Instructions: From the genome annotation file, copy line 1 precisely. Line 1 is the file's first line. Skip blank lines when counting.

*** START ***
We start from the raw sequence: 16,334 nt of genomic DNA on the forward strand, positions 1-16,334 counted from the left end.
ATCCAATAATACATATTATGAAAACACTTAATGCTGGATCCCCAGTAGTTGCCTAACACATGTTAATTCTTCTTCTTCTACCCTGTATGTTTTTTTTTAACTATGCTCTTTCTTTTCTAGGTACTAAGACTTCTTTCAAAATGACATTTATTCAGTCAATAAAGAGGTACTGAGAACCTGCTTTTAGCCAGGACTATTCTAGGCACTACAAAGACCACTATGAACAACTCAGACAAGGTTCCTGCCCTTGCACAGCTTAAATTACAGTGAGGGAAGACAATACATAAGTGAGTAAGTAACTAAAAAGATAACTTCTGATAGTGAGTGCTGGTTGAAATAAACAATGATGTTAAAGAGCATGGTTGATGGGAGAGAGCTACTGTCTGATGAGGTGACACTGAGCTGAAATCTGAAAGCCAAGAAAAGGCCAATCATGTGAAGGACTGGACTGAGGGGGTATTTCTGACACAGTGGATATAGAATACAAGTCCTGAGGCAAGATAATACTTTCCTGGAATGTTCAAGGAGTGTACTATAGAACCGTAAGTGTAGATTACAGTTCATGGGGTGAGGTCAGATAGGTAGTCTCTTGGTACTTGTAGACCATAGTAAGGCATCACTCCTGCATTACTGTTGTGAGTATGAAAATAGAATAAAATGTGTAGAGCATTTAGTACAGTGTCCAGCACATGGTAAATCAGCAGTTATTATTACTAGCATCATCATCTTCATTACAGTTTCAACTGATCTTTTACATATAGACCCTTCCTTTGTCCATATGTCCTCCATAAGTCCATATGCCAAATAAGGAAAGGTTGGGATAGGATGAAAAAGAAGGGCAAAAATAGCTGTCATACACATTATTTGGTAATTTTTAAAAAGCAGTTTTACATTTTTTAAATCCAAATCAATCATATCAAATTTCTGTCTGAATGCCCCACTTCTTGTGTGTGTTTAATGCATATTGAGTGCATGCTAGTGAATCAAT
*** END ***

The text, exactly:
We start from the raw sequence: 16,334 nt of genomic DNA on the forward strand, positions 1-16,334 counted from the left end.